The opinion of the court was delivered by: CONABOY
This action is before this Court on the Defendant's Motion to Dismiss for Plaintiff's failure to exhaust his intra-union remedies. Defendant admits that exhaustion is necessary before an employee is entitled to bring a suit under § 301 of the Labor Management Relations Act, but avers that his situation comes within one of the narrow exceptions to that rule, that he need not attempt intra-union remedies because to do so would be futile, due to the Union's breach of its duty of fair representation to him.
Plaintiff Timothy Cronin was employed at the Susquehanna Nuclear Power Station construction site in Berwick, Pennsylvania. His employer was the Bechtel Power Corporation. Plaintiff is a West Virginia resident, and at the time he was working at the Berwick site, was a member of Plumbers Union # 2, New York City. While at the power station he worked in an area under the jurisdiction of Local # 524, Steamfitters, United Association of Journeymen and Apprentices of the Plumbing and Pipefitting Industry of the United States of America. Bechtel had entered into a collective bargaining agreement with Local Union # 524 and all of the other unions engaged in the construction of the power plant. That bargaining agreement contained a grievance procedure to be followed when a dispute arose on the job site. The grievance procedure consisted of four steps, the last of which was binding arbitration.
Defendant Bechtel moved to dismiss the Plaintiff's suit on the grounds that he failed to avail himself of the contractual grievance procedures, and is therefore barred from bringing this suit. Plaintiff filed a brief in opposition to the motion to dismiss, and a supporting affidavit. Defendant filed a reply brief; both parties submitted additional affidavits.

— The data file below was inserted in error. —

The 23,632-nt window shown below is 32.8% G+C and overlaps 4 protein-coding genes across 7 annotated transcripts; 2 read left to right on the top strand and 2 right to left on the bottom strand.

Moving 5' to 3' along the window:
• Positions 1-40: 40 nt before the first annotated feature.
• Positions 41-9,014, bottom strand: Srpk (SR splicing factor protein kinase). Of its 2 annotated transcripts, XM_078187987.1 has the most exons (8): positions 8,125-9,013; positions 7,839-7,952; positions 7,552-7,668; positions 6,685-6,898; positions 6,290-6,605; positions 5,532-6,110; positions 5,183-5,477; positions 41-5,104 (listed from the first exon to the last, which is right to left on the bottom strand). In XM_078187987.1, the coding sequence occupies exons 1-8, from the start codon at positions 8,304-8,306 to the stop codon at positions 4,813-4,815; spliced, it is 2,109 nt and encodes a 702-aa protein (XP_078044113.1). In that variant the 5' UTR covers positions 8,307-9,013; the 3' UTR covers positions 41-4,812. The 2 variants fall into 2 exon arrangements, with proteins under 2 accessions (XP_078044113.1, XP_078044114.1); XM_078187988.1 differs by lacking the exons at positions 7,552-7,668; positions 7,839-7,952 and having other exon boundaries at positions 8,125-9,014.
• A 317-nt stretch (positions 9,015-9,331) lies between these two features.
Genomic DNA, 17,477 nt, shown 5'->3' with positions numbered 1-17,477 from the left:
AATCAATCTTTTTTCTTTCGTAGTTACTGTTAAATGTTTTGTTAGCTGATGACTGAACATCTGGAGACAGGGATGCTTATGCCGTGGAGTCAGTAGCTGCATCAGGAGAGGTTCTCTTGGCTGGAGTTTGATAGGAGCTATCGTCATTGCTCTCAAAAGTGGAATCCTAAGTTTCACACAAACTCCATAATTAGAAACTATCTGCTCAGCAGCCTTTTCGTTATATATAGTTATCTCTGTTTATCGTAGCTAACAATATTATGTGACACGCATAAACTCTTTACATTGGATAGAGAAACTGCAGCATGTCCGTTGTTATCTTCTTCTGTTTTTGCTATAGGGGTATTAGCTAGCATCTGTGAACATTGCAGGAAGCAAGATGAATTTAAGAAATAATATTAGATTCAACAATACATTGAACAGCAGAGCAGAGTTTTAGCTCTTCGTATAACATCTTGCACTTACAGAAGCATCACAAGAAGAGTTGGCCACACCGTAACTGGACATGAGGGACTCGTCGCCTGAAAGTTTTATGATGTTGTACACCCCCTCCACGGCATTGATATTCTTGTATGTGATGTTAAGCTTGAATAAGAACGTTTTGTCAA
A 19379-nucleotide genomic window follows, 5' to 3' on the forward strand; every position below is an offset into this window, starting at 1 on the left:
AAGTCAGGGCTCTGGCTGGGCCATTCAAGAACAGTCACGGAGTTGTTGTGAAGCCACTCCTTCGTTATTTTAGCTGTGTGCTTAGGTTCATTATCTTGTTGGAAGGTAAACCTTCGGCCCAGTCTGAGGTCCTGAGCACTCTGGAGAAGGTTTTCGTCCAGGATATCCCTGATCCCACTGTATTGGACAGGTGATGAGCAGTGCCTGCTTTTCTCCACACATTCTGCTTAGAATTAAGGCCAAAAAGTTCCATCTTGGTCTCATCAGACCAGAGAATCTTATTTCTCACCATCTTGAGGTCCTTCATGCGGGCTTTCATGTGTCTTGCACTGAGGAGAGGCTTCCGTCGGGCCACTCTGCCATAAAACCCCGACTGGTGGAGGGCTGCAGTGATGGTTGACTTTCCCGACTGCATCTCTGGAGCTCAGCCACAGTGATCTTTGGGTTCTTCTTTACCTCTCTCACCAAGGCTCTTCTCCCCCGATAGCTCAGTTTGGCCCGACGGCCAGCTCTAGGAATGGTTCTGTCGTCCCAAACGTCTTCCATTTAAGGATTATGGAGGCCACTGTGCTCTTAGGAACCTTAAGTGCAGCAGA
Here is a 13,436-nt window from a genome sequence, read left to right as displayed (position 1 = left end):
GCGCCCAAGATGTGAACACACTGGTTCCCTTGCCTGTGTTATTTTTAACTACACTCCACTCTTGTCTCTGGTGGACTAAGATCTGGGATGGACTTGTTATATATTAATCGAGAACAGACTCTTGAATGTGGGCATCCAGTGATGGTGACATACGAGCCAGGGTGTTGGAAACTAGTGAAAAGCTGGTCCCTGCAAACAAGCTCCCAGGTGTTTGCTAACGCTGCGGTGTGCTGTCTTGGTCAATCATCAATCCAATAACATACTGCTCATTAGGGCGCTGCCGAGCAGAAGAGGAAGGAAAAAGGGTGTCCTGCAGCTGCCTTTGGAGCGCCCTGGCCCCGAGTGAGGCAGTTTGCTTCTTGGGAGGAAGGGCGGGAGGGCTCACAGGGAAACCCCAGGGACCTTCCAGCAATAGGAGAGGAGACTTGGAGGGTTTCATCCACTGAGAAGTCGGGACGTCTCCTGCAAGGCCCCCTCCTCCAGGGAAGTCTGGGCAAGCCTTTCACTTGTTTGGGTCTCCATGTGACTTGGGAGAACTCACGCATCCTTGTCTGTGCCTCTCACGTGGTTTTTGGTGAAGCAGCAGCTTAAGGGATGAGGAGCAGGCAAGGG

Defendant's Motion is captioned a Motion to Dismiss. Because the substance of the Defendant's motion is that Plaintiff has failed to show that he has exhausted his intra-union remedies as is required to state a cause of action under § 301, we will consider the motion a Motion to Dismiss for Failure to State a Cause of Action pursuant to Rule 12(b)(6) of the Federal Rules of Civil Procedure. Both parties have introduced affidavits in support of their positions. They are properly authenticated, and will be considered by the Court in its determination. Therefore, under Rule 12, Defendant's Motion will be considered a Motion for Summary Judgment.
Rule 56 provides that the Motion for Summary Judgment shall be rendered if the pleadings, depositions, and admissions on file, together with the affidavits, if any, show that there is no genuine issue as to any material fact, and that the moving party is entitled to judgment as a matter of law. In considering a Motion for Summary Judgment, the Court must construe the allegations of the Complaint and other pleadings or affidavits in the light most favorable to the non-moving party.
It has long been established that in cases to which federal law applies, federal labor policy requires that individual employees wishing to assert contract grievances must attempt use of the contract grievance procedure agreed upon by employer and union as a means of redress. Republic Steel v. Maddox, 379 U.S. 650, 652, 85 S. Ct. 614, 616, 13 L. Ed. 2d 580, (emphasis in original). This principle was refined in Vaca v. Sipes, 386 U.S. 171, 87 S. Ct. 903, 17 L. Ed. 2d 842, where the Supreme Court noted an exception to this general rule, where the union has sole power under the contract to invoke the higher stages of the grievance procedure, and it is further alleged that the employee Plaintiff had been prevented from exhausting his contractual remedies by the union's wrongful refusal to process the grievance. Vaca v. Sipes, supra, at 185, 87 S. Ct. at 914. A wrongful refusal is indicated by proof that the union breached its duty of fair representation in its handling of the employee's grievance. Id. at 186, 87 S. Ct. at 914.